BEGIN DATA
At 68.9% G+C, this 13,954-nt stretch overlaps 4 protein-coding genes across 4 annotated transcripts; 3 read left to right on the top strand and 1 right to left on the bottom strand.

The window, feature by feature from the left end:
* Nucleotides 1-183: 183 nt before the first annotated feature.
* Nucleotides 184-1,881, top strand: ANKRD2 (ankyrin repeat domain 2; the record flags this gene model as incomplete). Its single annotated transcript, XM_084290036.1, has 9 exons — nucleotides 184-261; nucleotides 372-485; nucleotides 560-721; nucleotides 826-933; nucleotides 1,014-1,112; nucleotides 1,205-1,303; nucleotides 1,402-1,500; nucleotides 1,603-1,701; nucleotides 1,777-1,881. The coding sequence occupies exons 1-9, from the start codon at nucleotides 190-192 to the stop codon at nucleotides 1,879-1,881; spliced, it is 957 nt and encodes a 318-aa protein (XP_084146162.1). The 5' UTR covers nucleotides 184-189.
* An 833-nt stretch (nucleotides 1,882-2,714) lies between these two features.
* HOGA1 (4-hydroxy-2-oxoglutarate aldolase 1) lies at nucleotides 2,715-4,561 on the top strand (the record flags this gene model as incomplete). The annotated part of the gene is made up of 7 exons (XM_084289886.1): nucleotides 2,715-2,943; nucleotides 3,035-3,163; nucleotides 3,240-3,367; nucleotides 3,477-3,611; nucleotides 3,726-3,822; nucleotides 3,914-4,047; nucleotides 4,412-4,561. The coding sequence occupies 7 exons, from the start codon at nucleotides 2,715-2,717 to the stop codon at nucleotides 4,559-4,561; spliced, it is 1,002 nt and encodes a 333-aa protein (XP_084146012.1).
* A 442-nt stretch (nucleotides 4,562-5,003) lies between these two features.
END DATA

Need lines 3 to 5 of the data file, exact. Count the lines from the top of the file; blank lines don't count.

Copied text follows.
* Nucleotides 1-183: 183 nt before the first annotated feature.
* Nucleotides 184-1,881, top strand: ANKRD2 (ankyrin repeat domain 2; the record flags this gene model as incomplete). Its single annotated transcript, XM_084290036.1, has 9 exons — nucleotides 184-261; nucleotides 372-485; nucleotides 560-721; nucleotides 826-933; nucleotides 1,014-1,112; nucleotides 1,205-1,303; nucleotides 1,402-1,500; nucleotides 1,603-1,701; nucleotides 1,777-1,881. The coding sequence occupies exons 1-9, from the start codon at nucleotides 190-192 to the stop codon at nucleotides 1,879-1,881; spliced, it is 957 nt and encodes a 318-aa protein (XP_084146162.1). The 5' UTR covers nucleotides 184-189.
* An 833-nt stretch (nucleotides 1,882-2,714) lies between these two features.